Sunday, July 4, 2010

Automation and the housework rebound effect

As I have previously argued, innovations that aim to save time, increase safety, decrease energy consumption can be subject to flow-on rebound effects that lead to the opposite result. These counter-intuitive results have lead to ineffective government intervention and bizarre social norms.

A typical challenge to the idea of rebound effects goes like this.

“If a business has to pay each worker more due to government intervention on wages, they are clearly going to employ fewer employers. Are you challenging the Law of Demand? If the price of labour is higher, demand will be lower.”

No, I don’t argue that if we hold everything in the world outside of an individual business constant that the business will employ more people. I argue that to believe the world is held constant robs you of the vision to see flow-on effects to society and the ability to estimate the real net effect of a policy or action.

Today's rebound effect concerns time saving and housework.

Day time television is full of advertorials explaining the time saving benefits of new appliances to homemakers. An automatic slicer, a no hands blender, a steam iron, a self wringing mop – the list goes on. A key selling point of all these goods is the time saving. Each task - cleaning, slicing, ironing - can now be performed in a fraction of the time.

Economists would have us believe that it is this very type of innovation that is leading society to a future of leisure filled days. Keynes predicted, is his 1931 essay “Economic Possibilities for Our Grandchildren,” that his grandchildren would spend most of their time at leisure, finding ways to “pluck the hour and the day virtuously and well”.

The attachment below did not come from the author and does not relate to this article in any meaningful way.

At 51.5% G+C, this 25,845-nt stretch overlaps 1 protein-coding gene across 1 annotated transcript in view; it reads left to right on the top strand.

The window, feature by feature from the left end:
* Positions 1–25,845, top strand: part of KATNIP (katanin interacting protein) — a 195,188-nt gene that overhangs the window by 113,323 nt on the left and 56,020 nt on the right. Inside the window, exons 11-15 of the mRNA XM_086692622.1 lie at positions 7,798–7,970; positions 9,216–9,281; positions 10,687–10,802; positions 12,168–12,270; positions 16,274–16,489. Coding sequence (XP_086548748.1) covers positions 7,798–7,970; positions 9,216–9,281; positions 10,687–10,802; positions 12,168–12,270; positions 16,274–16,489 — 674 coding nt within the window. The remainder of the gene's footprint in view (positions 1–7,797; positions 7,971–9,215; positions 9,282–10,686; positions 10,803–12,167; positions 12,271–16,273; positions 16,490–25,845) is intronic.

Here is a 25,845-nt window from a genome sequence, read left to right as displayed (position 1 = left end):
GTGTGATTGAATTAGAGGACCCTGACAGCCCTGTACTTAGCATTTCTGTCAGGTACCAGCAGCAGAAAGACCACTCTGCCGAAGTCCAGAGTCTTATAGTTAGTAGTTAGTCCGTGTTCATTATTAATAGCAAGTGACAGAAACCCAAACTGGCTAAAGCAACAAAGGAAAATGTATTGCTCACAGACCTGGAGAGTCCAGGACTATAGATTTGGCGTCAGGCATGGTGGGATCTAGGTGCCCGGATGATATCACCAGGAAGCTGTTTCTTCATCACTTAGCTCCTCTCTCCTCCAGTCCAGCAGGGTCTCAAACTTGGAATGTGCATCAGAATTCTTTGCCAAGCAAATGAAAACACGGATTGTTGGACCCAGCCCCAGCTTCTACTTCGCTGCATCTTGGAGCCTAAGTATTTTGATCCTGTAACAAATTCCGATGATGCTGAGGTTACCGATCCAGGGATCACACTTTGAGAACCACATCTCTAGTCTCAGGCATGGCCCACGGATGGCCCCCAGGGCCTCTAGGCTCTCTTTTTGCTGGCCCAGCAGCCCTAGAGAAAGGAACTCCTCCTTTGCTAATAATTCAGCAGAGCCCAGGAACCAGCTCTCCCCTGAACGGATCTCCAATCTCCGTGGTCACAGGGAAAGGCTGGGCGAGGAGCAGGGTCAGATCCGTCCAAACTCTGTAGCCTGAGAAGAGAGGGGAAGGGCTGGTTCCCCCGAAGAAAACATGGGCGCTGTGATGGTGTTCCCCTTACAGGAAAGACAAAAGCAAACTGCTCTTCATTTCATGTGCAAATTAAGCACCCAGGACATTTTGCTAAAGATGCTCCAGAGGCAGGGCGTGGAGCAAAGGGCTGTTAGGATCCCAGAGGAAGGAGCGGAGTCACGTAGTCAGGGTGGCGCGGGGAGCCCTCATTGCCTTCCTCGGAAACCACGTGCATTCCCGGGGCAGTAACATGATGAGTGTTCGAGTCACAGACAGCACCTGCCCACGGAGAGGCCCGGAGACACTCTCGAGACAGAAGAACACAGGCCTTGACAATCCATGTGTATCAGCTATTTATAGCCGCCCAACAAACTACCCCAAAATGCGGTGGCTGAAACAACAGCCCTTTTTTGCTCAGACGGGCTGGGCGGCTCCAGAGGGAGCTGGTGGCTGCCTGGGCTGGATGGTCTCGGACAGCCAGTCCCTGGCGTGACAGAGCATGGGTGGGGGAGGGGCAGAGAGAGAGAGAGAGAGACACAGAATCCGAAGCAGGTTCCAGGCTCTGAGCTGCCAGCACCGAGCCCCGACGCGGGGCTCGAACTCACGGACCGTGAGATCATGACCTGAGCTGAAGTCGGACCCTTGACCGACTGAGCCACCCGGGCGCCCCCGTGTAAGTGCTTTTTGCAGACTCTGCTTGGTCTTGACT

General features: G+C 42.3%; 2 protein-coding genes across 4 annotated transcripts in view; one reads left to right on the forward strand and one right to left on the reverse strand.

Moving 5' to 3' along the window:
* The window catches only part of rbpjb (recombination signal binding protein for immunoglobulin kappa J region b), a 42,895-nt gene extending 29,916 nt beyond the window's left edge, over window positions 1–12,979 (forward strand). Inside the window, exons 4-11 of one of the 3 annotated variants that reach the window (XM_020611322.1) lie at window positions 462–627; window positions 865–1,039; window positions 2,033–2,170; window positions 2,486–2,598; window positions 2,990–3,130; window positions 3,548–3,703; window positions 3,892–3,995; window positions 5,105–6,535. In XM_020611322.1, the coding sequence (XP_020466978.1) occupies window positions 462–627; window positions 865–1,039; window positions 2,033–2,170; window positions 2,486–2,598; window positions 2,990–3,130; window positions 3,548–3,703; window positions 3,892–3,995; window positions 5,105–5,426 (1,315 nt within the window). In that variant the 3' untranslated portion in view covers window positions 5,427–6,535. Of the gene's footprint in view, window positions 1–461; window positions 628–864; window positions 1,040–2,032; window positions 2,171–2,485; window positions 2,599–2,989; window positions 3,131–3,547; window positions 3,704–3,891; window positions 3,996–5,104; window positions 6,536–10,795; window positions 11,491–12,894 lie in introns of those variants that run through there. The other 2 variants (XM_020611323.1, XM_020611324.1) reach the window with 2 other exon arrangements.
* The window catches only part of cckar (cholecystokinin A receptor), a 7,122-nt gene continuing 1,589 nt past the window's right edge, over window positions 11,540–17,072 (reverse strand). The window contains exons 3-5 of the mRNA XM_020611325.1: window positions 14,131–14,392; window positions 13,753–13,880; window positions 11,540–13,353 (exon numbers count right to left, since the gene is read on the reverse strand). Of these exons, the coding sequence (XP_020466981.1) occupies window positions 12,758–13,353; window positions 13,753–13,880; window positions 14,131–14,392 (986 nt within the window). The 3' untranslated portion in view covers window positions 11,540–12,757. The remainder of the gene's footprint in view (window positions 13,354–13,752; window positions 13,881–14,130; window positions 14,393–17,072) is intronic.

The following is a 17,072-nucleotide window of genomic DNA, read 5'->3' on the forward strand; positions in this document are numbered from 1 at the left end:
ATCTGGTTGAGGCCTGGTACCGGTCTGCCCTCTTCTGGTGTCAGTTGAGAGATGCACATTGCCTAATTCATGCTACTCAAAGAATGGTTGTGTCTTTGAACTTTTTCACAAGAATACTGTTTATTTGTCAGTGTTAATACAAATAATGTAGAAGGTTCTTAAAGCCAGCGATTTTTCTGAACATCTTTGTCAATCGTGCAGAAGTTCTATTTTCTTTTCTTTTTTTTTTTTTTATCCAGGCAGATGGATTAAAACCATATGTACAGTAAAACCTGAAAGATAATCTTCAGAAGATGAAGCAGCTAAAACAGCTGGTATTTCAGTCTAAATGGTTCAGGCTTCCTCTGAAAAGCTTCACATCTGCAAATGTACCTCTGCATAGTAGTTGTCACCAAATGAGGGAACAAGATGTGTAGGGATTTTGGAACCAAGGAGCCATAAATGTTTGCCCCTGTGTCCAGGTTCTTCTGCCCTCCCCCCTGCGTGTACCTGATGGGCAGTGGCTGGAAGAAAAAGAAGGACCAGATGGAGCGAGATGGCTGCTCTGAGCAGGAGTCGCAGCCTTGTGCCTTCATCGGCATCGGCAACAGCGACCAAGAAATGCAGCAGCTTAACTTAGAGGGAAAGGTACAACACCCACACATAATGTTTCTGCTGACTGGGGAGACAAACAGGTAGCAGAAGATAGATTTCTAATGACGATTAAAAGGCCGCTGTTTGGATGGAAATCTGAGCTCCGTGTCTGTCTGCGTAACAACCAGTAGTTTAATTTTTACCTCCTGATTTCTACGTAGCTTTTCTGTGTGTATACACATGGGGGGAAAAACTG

But the present is not the Keynes’ future. Hours of work per household continue to climb with the rise of two income families and reduction in the physical demands of work, while hours of housework remain much the same as they did a century ago.

Maybe the ignorance of rebound effects has lead economists to be far too optimistic.

So what is the real net effect of time saving innovations to housework tasks? The following excerpt from The Big Switch explains how the electrification of household chores failed to deliver its time-saving promise due to rebound effects in the form of evolving social norms. Ironically, these effects are completely in keeping with the Law of Demand and also happen at a micro level. As the cost (in time and effort) of household chores declined, we demanded more of them.

The utopian promise of electricity seemed within reach inside the home. Many women believed that new appliances like vacuum cleaners and washing machines would, as General Electric advertised, transform their homes from places of labour into places of ease. The home would become less like a sweatshop and would become, as Thomas Edison predicted in a 1912 article on "The Future of Women," "a domestic engineer [rather] than a domestic labourer, with the greatest of handmaidens, electricity, at her service." The first widely purchased appliance designed specifically for housework, the electric iron, seemed to fulfil this expectation. Women no longer had to heat a heavy wedge of cast iron over a hot stove and then drag the red hot chunk of metal over a piece of clothing, stopping frequently to reheat it. They could just plug in a lightweight appliance into the wall. During the first two decades of the century, scores of homemakers swapped their old-fashioned irons for modern electric ones. A photograph of the time shows a General Electric employee standing proudly beside a small mountain of discarded flat irons.

As it turns out, though, the electric iron was not quite the unalloyed blessing it first appeared to be. By making ironing "easier," the new appliance ended up producing a change in the prevailing social expectations about clothing. To appear respectable, men's and women's blouses and trousers had to be more frequently and meticulously pressed than was considered necessary before. Wrinkles became a sign of sloth. Even children's school clothes were expected to be neatly ironed. While women didn't have to work as hard to do their ironing, they had to do more of it, more often, and with more precision.